Also on a cranky note:  why, Apple?  I want to come back to you, but I’m not giving up a universal, wired earbud jack for airpods or accepting the crappy work-around Apple has planned.  First, I lose earbuds all the time; and I buy cheap ones for this reason.  No wires means it will be easy to lose the airpods.  Also, wired earbuds are a defense mechanism for me (and for many, many women); I’m not giving them up because Apple  wants to sell more proprietary peripherals.  Did Apple test these with women?  Or just ignore the opinions of half the audience in their usual arrogance?  Yeah, no, I’m not giving up my wired earbuds and if that means I’m not going back to iPhone, so be it.

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Second beach read

I’ve had Our Kind of Traitor to be read since the beginning of summer.  I meant to read it in time to see the movie, but I missed the movie in theaters and have only just finished reading the book.

It was…kind of a drudge.  I mean, it wasn’t badly written, in terms of language and narrative.  It was just dour in the way that Le Carre is.  He’s got a particular world view that is present in all of his work as far as I can tell.  (Or maybe just the few books I’ve tried?)  And I find it to be less than engaging; it seems (to me) replete with casual misogyny, classism/racism, and a sort of Cold War remnant worldview.  All of the characters in this book were cliches or stereotypes.  There was an arc of sorts but little or no resolution.  I need to remember in future that he’s not to my taste.

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Apprentice in Death by JD Robb

Why can’t I quit this series?  The story lines are stale or recycled.  The editing is sloppy.  Meh.

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Today’s beach events have me wondering if social scientists have looked at beach etiquette.  There are square miles of empty beach; why drop your umbrella two feet away from a stranger’s umbrella?  Cell phones mean you can have that conversation anywhere; but should you have a conversation about what sounds like confidential work stuff while screaming over the waves and gulls on a beach full of strangers? What is the psychology or sociology that has people do this kind of stuff?  Or smoke on the beach, or track sand on someone else’s blankets/towels, or play a radio without earbuds, etc?

One of my beachy neighbors failed to secure their umbrella today.  As the wind picked up, the umbrella took off, whacking me in the throat with the pointy end hard enough to knock me down (I was standing and didn’t see it coming until the last moment).  The underside of my chin has a huge welt, along with my cheek and the side of my neck, despite icing.  I’ve got a weird throat/ear ache and it kind of hurts to swallow.  If it still hurts in the morning, I may try to get a doctor’s appointment and head home early 😦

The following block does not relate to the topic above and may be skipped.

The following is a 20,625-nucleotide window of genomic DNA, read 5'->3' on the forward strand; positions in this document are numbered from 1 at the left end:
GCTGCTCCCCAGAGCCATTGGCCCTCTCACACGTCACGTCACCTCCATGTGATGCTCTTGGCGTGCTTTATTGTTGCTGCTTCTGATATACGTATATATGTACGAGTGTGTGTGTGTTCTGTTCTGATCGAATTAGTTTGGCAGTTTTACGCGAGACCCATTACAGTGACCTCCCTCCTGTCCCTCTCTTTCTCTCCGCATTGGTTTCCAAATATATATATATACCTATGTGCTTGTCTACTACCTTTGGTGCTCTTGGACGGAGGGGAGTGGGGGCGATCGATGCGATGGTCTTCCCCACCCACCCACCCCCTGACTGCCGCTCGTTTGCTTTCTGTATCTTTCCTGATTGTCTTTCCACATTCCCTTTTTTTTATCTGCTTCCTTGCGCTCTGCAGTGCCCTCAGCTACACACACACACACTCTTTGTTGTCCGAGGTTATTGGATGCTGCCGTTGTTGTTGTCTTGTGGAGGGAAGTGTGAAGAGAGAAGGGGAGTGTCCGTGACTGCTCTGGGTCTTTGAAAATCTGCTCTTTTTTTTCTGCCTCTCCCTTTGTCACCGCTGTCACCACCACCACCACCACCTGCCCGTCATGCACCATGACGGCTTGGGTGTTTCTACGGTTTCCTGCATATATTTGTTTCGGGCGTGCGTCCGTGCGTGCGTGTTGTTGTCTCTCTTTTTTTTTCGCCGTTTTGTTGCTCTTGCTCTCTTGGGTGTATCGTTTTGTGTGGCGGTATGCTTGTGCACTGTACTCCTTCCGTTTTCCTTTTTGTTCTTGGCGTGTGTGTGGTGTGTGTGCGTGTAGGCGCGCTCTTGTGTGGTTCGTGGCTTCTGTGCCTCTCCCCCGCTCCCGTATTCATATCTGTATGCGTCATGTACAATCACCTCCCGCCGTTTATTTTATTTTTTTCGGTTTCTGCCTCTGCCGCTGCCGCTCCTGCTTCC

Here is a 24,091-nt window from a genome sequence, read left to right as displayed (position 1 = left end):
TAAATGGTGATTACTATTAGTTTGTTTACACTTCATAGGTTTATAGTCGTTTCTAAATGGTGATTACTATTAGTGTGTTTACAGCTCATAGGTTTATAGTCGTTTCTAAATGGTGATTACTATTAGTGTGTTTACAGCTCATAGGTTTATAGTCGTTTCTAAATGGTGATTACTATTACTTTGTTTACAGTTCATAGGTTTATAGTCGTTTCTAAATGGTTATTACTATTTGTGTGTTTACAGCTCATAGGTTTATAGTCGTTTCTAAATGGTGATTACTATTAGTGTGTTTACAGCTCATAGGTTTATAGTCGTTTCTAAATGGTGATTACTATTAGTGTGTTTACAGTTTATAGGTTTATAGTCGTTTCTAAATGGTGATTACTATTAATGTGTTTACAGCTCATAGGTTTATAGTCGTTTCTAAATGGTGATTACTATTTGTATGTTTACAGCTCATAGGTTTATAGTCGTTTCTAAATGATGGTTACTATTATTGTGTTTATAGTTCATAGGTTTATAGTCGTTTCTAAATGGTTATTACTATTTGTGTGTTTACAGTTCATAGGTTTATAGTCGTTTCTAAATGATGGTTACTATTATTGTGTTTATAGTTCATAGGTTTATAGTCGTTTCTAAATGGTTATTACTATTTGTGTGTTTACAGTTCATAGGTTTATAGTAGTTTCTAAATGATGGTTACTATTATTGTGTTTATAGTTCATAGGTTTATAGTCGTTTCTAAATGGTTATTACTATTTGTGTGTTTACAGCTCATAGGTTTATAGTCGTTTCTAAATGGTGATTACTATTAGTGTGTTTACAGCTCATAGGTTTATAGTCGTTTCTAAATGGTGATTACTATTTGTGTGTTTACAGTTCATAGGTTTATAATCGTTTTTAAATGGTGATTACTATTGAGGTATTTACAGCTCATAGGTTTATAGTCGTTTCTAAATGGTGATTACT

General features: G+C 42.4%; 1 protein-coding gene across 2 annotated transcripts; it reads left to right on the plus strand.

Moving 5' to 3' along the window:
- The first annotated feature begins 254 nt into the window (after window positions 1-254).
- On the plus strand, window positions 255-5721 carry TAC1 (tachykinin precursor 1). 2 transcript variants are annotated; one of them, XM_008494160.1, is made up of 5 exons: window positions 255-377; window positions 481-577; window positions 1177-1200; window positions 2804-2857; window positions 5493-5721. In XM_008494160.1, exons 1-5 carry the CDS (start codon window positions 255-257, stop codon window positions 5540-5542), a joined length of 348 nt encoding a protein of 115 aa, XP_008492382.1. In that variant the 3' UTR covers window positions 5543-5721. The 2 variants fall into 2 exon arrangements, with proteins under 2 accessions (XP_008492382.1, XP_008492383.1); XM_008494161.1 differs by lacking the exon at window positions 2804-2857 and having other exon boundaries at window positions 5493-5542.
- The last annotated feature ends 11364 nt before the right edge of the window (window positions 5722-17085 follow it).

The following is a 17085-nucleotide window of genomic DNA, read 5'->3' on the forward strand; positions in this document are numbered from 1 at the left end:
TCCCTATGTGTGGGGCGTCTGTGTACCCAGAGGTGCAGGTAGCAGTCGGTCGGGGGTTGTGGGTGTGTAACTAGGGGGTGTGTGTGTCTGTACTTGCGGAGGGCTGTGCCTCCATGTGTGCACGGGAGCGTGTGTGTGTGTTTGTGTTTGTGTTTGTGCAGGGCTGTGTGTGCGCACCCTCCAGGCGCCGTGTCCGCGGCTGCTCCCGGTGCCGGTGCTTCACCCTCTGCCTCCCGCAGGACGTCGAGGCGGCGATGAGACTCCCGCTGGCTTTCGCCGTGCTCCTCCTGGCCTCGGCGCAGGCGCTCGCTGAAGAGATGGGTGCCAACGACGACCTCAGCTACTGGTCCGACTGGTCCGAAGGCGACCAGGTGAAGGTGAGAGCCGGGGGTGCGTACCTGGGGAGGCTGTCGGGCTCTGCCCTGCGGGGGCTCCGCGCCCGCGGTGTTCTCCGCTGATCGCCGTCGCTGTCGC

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ETA: I’ve finished listening to the first of five sections of Middle March.  The sections are based on size/time, not by chapter or book section.  But it’s still further than I’ve ever managed to get when attempting to read it in paper or ebook.  I like the reader’s voice, but I don’t really care about any of the characters so far.

 

 

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First beach read

Subtropical Storm Hermine largely missed Delmarva, but you’d never guess that based on how empty the beach has been.  Very high wind and rough surf are keeping the people who didn’t leave early off the beach.  I spent most of this morning sitting on the beach, wrapped in a hoodie and beach towel, reading the first of my beach books.

I’m sure I’ve read reviews of Barbara Pym before, or at least I recognized her name and associated it with English, post-war novels.  No Fond Return of Love, originally published in 1961 and reprinted in 2014, has a colorful cover that caught my eye at the UBS.

Dulcie Mainwaring is always helping others, but never looks out for herself — especially in the realm of love. Her friend Viola is besotted by the alluring Dr Aylwin Forbes, so surely it isn’t prying if Dulcie helps things along? Aylwin, however, is smitten with Dulcie’s pretty young niece. And perhaps Dulcie herself, however ridiculous it might be, is falling, just a little, for Aylwin.  Once life’s little humiliations are played out, maybe love will be returned, and fondly after all . . .

The blurb is both technically accurate and not quite right.  And it’s hugely spoilerish.

The narration head hops A LOT.

On one hand, I enjoyed the window into post-WWII suburban London; in some ways the book is sort of Austen-ish in its observation of the lives of Dulcie, Viola, and everyone in their social orbit.  On the other hand, Dulcie and Viola seemed kind of creepy and stalkerish, looking up Aylwin’s brother and estranged wife and mother.  I’m not sure how to take the ending; it felt kind of backhanded and second-best. Meh.

Beyond that, a single line in the book made me really uncomfortable because it is blatantly racist and insulting.  One character is thinking about an imaginary dog named Ni**er or Rover.  The sentence brought me to a halt reading.  Then I had to Google that as a dog’s name (there was a famous black dog by that name, apparently).  Still makes me cringe.  I’m a little surprised it wasn’t edited in the new releases/versions.